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The worst-kept secret in rugby is out – Las Vegas will be home to the HSBC Women’s Sevens Series, thanks to some collaboration between World Rugby, USA Rugby and United World Sports, the parent company of USA Sevens (and Rugby Today).
This won’t be the first time an international women’s component has been a part of the Vegas experience. For many years there has been an elite division of the Las Vegas Invitational featuring some official and unofficial national teams from all over the globe, even preceding the start of the official women’s circuit.
The bulk of those games were played on ancillary fields with the rest of the LVI, though championship rounds have been played inside Sam Boyd Stadium during breaks in the men’s World Series for years running. Now that Vegas is an official stop, the entire women's competition will be played in the stadium.
While USA Sevens is a three-day event for the men, the women’s tournament will play out over two days, like the rest of the women’s stops. Pool play will kick off Friday morning and conclude mid-afternoon before a brief break ahead of the men’s action. Saturday, the women’s knockout rounds commence in the morning, stretching into the afternoon.
For fans wanting to catch both the men’s and women’s tournaments, an extra ticket won’t be necessary. A Friday ticket will be good for both tournaments, as will a Saturday ticket. A three-day ticket will cover all the action, too.
Portions of the men’s tournament are broadcast live and in tape delay on NBC Sports and NBC Sports Network, but it’s not anticipated that the women’s tournament will be, as TheRugbyChannel.tv has picked up the rights in America for the entire women’s tour. Even when it was run solely by USA Rugby in Houston or Atlanta, it was never on domestic television, so no change there.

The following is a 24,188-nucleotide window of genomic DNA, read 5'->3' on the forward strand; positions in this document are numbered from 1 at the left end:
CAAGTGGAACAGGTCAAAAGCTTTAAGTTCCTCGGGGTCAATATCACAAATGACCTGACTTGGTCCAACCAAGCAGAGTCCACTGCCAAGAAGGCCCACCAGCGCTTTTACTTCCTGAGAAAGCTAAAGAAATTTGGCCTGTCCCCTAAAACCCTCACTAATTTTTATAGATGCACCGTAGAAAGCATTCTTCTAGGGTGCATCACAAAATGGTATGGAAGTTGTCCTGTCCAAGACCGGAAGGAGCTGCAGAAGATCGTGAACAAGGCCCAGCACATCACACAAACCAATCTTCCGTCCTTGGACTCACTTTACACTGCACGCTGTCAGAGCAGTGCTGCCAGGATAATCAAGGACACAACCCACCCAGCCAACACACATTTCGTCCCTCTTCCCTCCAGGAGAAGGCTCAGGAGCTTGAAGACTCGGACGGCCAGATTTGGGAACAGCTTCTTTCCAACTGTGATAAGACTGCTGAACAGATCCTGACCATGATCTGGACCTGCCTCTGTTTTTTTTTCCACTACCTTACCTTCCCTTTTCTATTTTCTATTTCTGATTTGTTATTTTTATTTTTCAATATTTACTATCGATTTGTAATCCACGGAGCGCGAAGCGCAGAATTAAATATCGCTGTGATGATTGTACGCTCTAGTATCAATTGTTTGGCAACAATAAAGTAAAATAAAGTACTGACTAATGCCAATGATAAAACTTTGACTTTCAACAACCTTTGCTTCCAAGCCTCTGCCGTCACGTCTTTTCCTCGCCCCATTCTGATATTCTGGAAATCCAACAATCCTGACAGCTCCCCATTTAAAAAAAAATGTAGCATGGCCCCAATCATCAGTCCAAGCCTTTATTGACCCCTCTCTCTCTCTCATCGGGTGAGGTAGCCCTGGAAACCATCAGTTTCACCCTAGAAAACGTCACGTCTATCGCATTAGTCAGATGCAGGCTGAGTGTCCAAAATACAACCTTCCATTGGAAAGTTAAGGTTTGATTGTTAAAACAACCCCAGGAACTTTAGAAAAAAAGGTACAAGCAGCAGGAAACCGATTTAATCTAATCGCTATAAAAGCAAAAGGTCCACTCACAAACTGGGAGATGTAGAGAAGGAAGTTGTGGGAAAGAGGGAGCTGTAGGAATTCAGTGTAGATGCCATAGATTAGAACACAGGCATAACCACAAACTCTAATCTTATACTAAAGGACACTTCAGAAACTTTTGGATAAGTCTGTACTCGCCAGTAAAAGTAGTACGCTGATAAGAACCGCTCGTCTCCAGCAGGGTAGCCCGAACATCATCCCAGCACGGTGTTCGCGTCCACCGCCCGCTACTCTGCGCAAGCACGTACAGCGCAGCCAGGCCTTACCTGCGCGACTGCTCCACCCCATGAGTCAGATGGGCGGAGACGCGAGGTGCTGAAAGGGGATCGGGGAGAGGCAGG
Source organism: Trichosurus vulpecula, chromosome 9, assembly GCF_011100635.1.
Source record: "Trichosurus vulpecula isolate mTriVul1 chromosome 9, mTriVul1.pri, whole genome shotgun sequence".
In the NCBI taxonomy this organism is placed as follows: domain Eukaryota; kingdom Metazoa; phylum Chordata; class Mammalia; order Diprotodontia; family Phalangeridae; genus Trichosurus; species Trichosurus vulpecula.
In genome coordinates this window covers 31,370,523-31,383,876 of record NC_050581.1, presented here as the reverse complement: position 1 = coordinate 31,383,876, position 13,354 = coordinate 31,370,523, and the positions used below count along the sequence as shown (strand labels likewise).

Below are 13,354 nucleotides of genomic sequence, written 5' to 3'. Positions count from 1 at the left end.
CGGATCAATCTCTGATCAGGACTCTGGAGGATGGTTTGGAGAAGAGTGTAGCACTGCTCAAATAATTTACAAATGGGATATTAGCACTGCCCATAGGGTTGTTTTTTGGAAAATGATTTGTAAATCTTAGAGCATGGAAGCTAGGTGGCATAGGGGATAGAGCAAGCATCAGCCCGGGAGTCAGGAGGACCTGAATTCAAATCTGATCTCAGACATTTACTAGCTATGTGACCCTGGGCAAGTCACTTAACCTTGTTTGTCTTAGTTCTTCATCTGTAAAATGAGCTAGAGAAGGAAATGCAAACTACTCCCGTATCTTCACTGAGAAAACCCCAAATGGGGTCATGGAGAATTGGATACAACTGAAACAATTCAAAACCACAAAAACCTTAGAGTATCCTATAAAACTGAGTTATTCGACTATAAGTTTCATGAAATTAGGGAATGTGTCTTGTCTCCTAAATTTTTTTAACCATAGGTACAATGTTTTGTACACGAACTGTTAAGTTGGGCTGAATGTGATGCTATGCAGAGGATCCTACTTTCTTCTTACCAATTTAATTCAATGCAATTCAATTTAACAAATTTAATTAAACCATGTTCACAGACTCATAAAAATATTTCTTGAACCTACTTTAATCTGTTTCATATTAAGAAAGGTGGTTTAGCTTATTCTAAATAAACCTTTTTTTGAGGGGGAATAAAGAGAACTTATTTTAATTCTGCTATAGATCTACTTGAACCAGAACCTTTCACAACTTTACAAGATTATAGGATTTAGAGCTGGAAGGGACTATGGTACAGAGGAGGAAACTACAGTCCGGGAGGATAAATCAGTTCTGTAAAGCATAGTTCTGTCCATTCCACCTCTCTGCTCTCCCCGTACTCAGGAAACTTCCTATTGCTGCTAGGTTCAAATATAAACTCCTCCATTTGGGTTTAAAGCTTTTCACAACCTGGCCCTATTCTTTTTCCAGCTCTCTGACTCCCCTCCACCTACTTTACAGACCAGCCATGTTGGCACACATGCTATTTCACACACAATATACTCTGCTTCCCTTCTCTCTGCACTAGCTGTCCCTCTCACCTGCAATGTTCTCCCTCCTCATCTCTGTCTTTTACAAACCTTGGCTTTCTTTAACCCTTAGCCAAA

Nonetheless, the development of the women’s and men’s tournaments aligning on American soil is a homerun by any measure. Most obviously, it’s best for the fans. For the price of one international 7s tournament, they now get two. Why see just a handful of Olympians in Danny Barrett, Folau Niua, Madison Hughes, etc., when you can see Alev Kelter, Ryan Carlyle and Lauren Doyle, too?
For the players, the atmosphere in Vegas will be better than at any other stop. Dubai is the only other tournament which folds men’s and women’s tournaments together, and there the women play much of their competition on a side field.
Last year, they played in empty stadiums in Brazil and Atlanta, and in half-filled venues much smaller than Sam Boyd in France and Canada. When the women crown their champion in Las Vegas, if history is any indication, there will be upwards 36,000 people in the stands.
All in all, the women’s tournament is an exciting addition to what is already the most exciting weekend of the year for rugby fans.